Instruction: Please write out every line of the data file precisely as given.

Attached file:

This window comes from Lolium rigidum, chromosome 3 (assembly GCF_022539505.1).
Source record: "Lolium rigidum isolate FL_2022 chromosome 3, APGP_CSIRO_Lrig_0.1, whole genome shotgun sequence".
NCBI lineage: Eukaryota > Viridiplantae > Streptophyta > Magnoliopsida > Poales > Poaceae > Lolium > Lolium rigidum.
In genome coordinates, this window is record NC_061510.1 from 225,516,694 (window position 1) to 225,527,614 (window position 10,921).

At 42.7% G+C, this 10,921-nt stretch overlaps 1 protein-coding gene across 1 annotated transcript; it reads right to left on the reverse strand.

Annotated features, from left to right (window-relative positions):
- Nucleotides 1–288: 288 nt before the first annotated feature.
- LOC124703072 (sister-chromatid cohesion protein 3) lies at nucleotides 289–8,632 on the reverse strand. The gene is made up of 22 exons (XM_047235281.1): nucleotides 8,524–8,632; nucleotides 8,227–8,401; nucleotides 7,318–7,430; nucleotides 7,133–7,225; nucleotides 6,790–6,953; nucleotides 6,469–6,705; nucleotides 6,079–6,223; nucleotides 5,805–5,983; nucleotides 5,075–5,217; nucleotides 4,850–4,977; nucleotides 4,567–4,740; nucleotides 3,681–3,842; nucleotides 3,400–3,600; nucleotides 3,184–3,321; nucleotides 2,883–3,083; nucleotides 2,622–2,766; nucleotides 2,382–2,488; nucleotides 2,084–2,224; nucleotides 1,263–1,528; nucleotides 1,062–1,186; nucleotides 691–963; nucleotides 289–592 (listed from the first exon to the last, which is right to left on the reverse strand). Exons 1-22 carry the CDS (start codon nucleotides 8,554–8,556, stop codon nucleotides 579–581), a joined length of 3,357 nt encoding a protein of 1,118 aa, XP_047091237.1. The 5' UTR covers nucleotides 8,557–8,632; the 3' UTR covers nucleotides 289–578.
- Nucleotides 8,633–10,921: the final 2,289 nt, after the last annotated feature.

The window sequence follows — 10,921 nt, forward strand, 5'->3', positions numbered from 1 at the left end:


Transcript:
This window comes from Lolium rigidum, chromosome 3 (assembly GCF_022539505.1).
Source record: "Lolium rigidum isolate FL_2022 chromosome 3, APGP_CSIRO_Lrig_0.1, whole genome shotgun sequence".
NCBI lineage: Eukaryota > Viridiplantae > Streptophyta > Magnoliopsida > Poales > Poaceae > Lolium > Lolium rigidum.
In genome coordinates, this window is record NC_061510.1 from 225,516,694 (window position 1) to 225,527,614 (window position 10,921).

At 42.7% G+C, this 10,921-nt stretch overlaps 1 protein-coding gene across 1 annotated transcript; it reads right to left on the reverse strand.

Annotated features, from left to right (window-relative positions):
- Nucleotides 1–288: 288 nt before the first annotated feature.
- LOC124703072 (sister-chromatid cohesion protein 3) lies at nucleotides 289–8,632 on the reverse strand. The gene is made up of 22 exons (XM_047235281.1): nucleotides 8,524–8,632; nucleotides 8,227–8,401; nucleotides 7,318–7,430; nucleotides 7,133–7,225; nucleotides 6,790–6,953; nucleotides 6,469–6,705; nucleotides 6,079–6,223; nucleotides 5,805–5,983; nucleotides 5,075–5,217; nucleotides 4,850–4,977; nucleotides 4,567–4,740; nucleotides 3,681–3,842; nucleotides 3,400–3,600; nucleotides 3,184–3,321; nucleotides 2,883–3,083; nucleotides 2,622–2,766; nucleotides 2,382–2,488; nucleotides 2,084–2,224; nucleotides 1,263–1,528; nucleotides 1,062–1,186; nucleotides 691–963; nucleotides 289–592 (listed from the first exon to the last, which is right to left on the reverse strand). Exons 1-22 carry the CDS (start codon nucleotides 8,554–8,556, stop codon nucleotides 579–581), a joined length of 3,357 nt encoding a protein of 1,118 aa, XP_047091237.1. The 5' UTR covers nucleotides 8,557–8,632; the 3' UTR covers nucleotides 289–578.
- Nucleotides 8,633–10,921: the final 2,289 nt, after the last annotated feature.

The window sequence follows — 10,921 nt, forward strand, 5'->3', positions numbered from 1 at the left end: